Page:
UM School of Nursing Honors Lisa Rowen as Visionary Pioneer
For immediate release: October 31, 2014
CNO Rowen Among 25 Visionary Pioneers to Receive Awards at School of Nursing's 125th Anniversary Gala
Lisa Rowen, DNSc, RN, FAAN, senior vice president and chief nursing officer at UMMC, is one of 25 outstanding alumni of the University of Maryland School of Nursing (UMSON) to be honored by the school with its inaugural Visionary Pioneer Award.
Two earlier UMMC nurse leaders, Elizabeth Scanlan Trump, MS, RN, and Ethel Palmer Clark, DIN, will be posthumously honored with Visionary Pioneer Awards, which will be given at the school’s 125th anniversary celebration April 18. The awards recognize alumni for significant contributions to the profession through entrepreneurship, innovation and leadership.
“All of these outstanding alumni have had an impact on the nursing profession and health care, and we are extremely proud of them,” said Jane M. Kirschling, PhD, RN, FAAN, dean of the School of Nursing.
Rowen a “Visionary and Transformational Leader”
“We are incredibly fortunate to have such a visionary and transformational leader at UMMC,” said Jeffrey A. Rivest, president and chief executive officer of UMMC, who nominated Rowen for the award.
“Lisa has an impressive history of advocating for nurses and the valuable roles they fulfill in all aspects of health care,” Rivest said. “She is a catalyst for advancing excellence in patient care and a tireless advocate for the role of teamwork in patient safety. Lisa has led us to Magnet designation and re-designation and forged valuable partnerships with the School of Nursing. As an accomplished and compassionate health care leader, expert nursing educator and sought-after mentor, she is truly deserving of this award.”
Since becoming chief nursing officer at UMMC in 2007, Rowen has been instrumental in building a partnership with the UM School of Nursing to bring nursing education and clinical practice together with a vision to optimize patient outcomes by enhancing nursing practice.
Rowen earned her Doctor of Nursing Science degree from Johns Hopkins University (JHU) and served as director of surgical nursing at Johns Hopkins Hospital before coming to UMMC. She is an associate professor at the UMSON and also holds faculty appointments at the schools of nursing at JHU, the University of Virginia and Northeastern University in Boston.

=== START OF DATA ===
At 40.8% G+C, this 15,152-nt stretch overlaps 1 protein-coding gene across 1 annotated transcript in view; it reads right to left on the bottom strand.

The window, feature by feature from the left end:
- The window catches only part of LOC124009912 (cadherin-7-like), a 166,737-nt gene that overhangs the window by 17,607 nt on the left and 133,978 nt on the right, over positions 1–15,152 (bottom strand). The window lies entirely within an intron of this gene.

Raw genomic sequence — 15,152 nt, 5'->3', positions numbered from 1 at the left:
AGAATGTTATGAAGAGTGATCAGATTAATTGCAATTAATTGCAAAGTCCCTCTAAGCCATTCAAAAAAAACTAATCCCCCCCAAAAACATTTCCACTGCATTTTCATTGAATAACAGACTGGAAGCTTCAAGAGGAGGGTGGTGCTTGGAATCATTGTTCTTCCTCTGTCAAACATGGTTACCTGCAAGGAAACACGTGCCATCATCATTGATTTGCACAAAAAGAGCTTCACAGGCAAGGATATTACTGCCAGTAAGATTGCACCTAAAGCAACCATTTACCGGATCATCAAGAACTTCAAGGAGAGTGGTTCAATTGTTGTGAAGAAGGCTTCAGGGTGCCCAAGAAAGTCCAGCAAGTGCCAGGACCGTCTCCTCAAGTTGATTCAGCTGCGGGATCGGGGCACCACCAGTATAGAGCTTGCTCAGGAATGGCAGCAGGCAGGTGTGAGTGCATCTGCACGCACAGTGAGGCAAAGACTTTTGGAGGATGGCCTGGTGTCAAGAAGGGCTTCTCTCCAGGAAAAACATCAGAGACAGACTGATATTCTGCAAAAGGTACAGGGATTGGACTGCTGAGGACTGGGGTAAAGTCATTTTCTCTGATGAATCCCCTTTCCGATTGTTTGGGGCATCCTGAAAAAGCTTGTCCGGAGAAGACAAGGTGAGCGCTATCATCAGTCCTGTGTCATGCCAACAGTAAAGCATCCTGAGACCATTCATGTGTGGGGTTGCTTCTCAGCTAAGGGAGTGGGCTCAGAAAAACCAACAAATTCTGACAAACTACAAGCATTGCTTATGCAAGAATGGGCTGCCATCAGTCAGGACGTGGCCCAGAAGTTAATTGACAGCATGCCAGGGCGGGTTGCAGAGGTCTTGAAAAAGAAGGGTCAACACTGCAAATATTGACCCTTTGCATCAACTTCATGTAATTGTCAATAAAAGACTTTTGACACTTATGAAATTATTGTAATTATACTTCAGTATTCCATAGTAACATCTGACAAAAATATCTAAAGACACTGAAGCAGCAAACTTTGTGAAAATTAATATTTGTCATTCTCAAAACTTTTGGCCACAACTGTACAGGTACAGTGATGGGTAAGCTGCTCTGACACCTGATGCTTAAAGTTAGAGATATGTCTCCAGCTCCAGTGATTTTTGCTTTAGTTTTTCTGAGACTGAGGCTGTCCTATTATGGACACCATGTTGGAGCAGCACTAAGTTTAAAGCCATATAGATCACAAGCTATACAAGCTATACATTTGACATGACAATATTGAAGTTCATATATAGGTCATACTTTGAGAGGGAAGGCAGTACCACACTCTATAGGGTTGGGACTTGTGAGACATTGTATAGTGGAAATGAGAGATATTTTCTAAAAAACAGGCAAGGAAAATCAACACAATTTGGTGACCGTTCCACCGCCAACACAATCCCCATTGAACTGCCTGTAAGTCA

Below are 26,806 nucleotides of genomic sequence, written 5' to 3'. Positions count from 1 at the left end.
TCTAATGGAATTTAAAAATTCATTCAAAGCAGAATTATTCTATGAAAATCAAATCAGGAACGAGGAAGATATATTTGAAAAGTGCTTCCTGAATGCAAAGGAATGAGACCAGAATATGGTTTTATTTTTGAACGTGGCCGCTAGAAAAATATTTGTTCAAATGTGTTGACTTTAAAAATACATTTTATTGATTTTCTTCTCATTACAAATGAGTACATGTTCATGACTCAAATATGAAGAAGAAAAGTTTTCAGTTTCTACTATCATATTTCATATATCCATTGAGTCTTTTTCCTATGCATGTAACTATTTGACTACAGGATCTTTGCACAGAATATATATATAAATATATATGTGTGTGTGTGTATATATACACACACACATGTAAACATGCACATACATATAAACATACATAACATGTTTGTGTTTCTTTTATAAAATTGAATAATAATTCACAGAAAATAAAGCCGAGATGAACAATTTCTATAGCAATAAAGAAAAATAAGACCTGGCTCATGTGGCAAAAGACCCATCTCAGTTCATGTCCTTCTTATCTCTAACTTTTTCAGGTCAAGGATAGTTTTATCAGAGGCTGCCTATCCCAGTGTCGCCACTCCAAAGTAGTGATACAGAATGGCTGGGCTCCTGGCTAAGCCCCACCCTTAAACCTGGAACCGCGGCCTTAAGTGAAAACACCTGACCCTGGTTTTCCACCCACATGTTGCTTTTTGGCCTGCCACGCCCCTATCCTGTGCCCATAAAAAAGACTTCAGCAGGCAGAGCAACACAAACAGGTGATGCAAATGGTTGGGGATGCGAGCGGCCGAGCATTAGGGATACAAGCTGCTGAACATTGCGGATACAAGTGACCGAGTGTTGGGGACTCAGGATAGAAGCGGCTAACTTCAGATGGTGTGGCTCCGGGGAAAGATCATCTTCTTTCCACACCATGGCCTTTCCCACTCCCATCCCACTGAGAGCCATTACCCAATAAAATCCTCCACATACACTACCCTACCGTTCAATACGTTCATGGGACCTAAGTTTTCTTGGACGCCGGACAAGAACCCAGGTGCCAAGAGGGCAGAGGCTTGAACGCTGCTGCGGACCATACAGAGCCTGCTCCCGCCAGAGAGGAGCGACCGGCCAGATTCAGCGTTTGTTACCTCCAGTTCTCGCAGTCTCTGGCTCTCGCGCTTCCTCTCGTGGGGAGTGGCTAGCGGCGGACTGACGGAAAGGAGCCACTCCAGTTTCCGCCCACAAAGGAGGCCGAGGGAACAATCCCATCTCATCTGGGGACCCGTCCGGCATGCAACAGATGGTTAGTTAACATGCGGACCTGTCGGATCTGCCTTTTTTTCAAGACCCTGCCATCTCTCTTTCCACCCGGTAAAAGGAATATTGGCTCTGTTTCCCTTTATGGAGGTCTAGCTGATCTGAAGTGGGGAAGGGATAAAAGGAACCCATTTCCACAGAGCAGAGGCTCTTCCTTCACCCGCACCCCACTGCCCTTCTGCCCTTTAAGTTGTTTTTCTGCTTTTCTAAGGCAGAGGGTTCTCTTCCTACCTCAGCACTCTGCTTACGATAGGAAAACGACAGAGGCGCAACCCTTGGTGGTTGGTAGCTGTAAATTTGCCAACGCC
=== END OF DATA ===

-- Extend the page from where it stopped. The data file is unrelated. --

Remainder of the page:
"It is an honor to be one among a group of such esteemed colleagues,” said Rowen, who earned her master’s degree at the UMSON. “The University of Maryland School of Nursing gave me the knowledge and tools to guide my own practice and to contribute to advancing the profession.”
The Mother of Trauma and Critical Care Nursing
The list of UMSON Visionary Pioneers includes a revered UMMC nurse leader, honored posthumously. Elizabeth Scanlan Trump, MS, RN, who died in 2012, is considered the nation's first trauma nurse and the "mother of trauma and critical care nursing." She first came to UMMC in 1957 just after graduating from the St. Agnes Hospital School of Nursing, continuing her graduate work at the UMSON to earn a master’s degree in 1960. She collaborated with R Adams Cowley, MD, to develop the new model that became the R Adams Cowley Shock Trauma Center -- one of the preeminent trauma centers in the world. She was the first director of nursing at Shock Trauma and led the nursing team until her retirement in 1989. She was instrumental in publishing the first trauma and critical care nursing textbook, Trauma Nursing, From Resuscitation to Rehabilitation.
"Liz was the Mother of Trauma Nursing and now there is an elite cadre of trauma nurses across the world because of her," said Karen E. Doyle, MBA, MS, RN, NEA-BC, vice president for nursing and operations at the Shock Trauma Center, who nominated Scanlan Trump for the award. "She was driven, tenacious and tough and came from a time when nurses were handmaidens and subservient, but Dr. Cowley treated her as a full partner. She set the stage more than 40 years ago and was a true visionary."
Clark: an Early Nursing Pioneer
Another posthumously honored nurse leader to be honored is Ethel Palmer Clark, DIN, who received her graduate degree from the School of Nursing in 1906 and became the superintendent of what was then called University of Maryland Hospital from 1911-1914. She went on to be a leader in nursing education at Indiana University and was instrumental in forming Sigma Theta Tau International Honor Society of Nursing.
A full list of winners is available on the UM School of Nursing website.